While I should have been overwhelmed by all the information I needed to absorb, it didn't seem to be an issue. The story flowed right through all the details.  I also appreciated him keeping each book short in terms of word count.  When there is a lot of absorb, this really makes a huge difference in pacing.

If you're a true Sci Fi fan, this series will be great to sink your teeth into.

Buy the Book - Amazon ~ Barnes & Noble ~ Add to Goodreads

Meet the Author -

Read a fab author interview HERE!

R. J. Amezcua was born and raised in Silicon Valley, and is happily married to Sheryl. As a young boy, one of his favorite TV shows was Lost in Space. Being an entrepreneur and visionary by nature, he has begun his journey as an author and writer. Using his love for science fiction, he created the epic saga “Mantis Force,” which encompasses a vast universe.

Connect with the Author: Website ~ Twitter ~ Facebook

Tuesday, September 18, 2018

Held Together: A True Story of Love's Victory by Jenny Q

A riveting true story about the power of love and the strength of community.

Synopsis - 

In January of 2014, Joshua Tree’s beloved village herbalist, Jenny Q. suddenly became seriously ill and rapidly descended into a coma with slender chance of survival. The shock of this news initiated an overwhelming outpouring of love, wit, service, practical magic and sharing of spiritual wisdom between those in her intimate desert community. Indeed it seemed that the entire group became one in their desperate effort and race against the clock to save her life.

While the words of others in the community tell the story in this book, it is Jenny’s own insightful writings that provide a fascinating window into a range of rare experiences. She gives us a unique glimpse into the mysterious worlds encountered while in a coma, the absolute alteration of losing one’s legs, the subtle venom of PTSD, the nightmare of withdrawal from prescription opiates, and the maddening frustration of having to re-learn basic skills previously taken for granted such as the ability to walk.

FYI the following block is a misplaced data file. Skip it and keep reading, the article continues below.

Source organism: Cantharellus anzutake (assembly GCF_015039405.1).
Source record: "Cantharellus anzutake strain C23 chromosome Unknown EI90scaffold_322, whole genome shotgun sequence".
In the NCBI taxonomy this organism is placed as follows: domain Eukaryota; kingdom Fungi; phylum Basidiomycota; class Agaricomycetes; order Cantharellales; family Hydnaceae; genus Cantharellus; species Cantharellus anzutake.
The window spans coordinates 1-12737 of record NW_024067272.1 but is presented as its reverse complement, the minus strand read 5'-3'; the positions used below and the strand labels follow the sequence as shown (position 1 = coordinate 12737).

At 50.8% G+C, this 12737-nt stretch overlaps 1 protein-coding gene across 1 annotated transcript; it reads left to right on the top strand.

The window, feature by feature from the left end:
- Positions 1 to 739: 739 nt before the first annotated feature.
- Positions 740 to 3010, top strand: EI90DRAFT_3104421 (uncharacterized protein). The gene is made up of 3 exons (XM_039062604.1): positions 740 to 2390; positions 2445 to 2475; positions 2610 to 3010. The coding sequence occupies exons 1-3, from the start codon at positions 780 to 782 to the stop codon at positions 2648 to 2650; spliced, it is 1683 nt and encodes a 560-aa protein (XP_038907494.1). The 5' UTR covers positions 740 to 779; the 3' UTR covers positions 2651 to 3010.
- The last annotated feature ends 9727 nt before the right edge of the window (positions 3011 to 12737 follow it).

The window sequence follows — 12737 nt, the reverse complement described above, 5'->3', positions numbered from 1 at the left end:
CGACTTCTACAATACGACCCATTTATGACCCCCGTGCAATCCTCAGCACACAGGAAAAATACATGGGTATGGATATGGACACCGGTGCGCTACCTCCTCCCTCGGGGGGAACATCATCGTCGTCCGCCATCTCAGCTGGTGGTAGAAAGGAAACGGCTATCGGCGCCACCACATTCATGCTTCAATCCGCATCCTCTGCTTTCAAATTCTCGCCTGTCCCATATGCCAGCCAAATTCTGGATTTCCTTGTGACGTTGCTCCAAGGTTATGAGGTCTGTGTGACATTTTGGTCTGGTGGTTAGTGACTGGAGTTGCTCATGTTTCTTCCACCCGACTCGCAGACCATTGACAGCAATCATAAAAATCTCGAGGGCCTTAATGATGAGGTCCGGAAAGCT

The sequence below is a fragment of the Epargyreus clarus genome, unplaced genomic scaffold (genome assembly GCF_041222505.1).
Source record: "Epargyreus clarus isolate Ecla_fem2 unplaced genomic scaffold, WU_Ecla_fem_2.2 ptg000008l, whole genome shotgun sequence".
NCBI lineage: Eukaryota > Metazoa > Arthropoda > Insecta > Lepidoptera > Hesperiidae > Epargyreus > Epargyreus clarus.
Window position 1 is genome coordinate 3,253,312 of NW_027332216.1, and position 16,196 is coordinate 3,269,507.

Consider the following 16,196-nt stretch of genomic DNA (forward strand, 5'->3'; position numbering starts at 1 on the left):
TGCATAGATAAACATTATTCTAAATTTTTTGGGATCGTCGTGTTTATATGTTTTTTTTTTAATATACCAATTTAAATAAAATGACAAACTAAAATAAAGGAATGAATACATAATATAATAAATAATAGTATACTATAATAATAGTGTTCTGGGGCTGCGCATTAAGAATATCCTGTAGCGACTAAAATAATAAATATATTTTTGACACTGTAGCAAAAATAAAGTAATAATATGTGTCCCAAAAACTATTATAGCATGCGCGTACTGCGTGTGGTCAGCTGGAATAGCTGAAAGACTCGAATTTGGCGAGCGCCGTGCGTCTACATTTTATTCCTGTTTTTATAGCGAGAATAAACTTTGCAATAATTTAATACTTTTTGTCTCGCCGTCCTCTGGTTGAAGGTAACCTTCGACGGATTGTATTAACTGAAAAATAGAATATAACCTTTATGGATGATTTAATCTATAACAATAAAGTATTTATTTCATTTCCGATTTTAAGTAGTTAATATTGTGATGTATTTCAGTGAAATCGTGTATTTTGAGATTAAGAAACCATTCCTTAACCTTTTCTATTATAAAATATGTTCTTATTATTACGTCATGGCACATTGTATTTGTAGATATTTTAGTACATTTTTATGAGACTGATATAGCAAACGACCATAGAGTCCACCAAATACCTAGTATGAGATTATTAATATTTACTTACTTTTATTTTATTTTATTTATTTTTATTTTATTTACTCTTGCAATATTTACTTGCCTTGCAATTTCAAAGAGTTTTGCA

Review - 

This book is in some ways hard to review because it truly unique in terms of how it is written and there are many, many layers of the human experience it explores.

The main story line is both simple and frightening - Jenny Q goes in for a minor surgery and by the next day is fighting for her life. A serious infection has taken hold that only has a 5% survival rate. Her journey through this abyss is told through short personal remembrance notes, songs and poetry written by herself, her friends, her family, her community and her partner. The price to survive? Loss of many pieces of her body including both her legs and the fingers on one hand. In the end she had around 50 surgeries to deal with the ravages of the infection.

Because of the way Jenny Q's story is told, we see the most serious days in the hospital through the eyes of others.  How it affects them, what they see, the fear and how they come together in support.  With limited access, many focus on standing beside her spiritually, holding her close and offering her spirit a tether.  We see the power of coming together as a community.

We are also introduced throughout the narrative to Jenny's journey to this moment - her life as a Dead Head, her marriage, the birth of her child and divorce, opening her Grateful Desert shop, her relationship with her ethnic family (both the strengths and the challenges) and the joy of finding her life partner. After she returns home we walk with her through the struggles to accept the changes to her body - will her partner still find her beautiful with the disfigurements -  and the limits she has to learn to work around.  It was also an eye-opener for her to experience how others reacted to her "disabilities."

A wonderful and inspiring read that explores so much more than just illness and recovery.

Buy the Book: Amazon ~ Barnes & Noble BookBaby Author Website Add to Goodreads

Meet The Author - 

Fab Author Interview HERE!

Jenny Q was born in Southern California to Palestinian immigrants. Her love of herbs began in her teens while on the road following the Grateful Dead. After exploring many heart homes, she set her roots in Joshua Tree, California, where she opened Grateful Desert, the local apothecary. Joyously sharing her life with her tight-knit desert community, Jenny lives with her beloveds~ Yazzy, her daughter and Myshkin, her wife.

Connect with Jenny: Website 

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Interview with Jenny Q, Author of Held Together: A True Story of Love's Victory

This is a very unusual book in terms of how the story is told - in some ways a collaborative book. Please share the journey of how this came together - the idea to tell your story this way, how you decided whose words would be included, did they write their notes during your illness or are these reflections written afterwards from memory, etc.

Indeed, this is a strange way to write a book! The idea was formed as much by necessity as it was a creative/artistic vision.

Many people asked me to write my story soon after I came home from the hospital, but I was still very sick and couldn’t imagine tackling a project so big. Also, there was much about my journey that I didn’t know, because even after I emerged from the coma, I was living in a dream-like state for many months.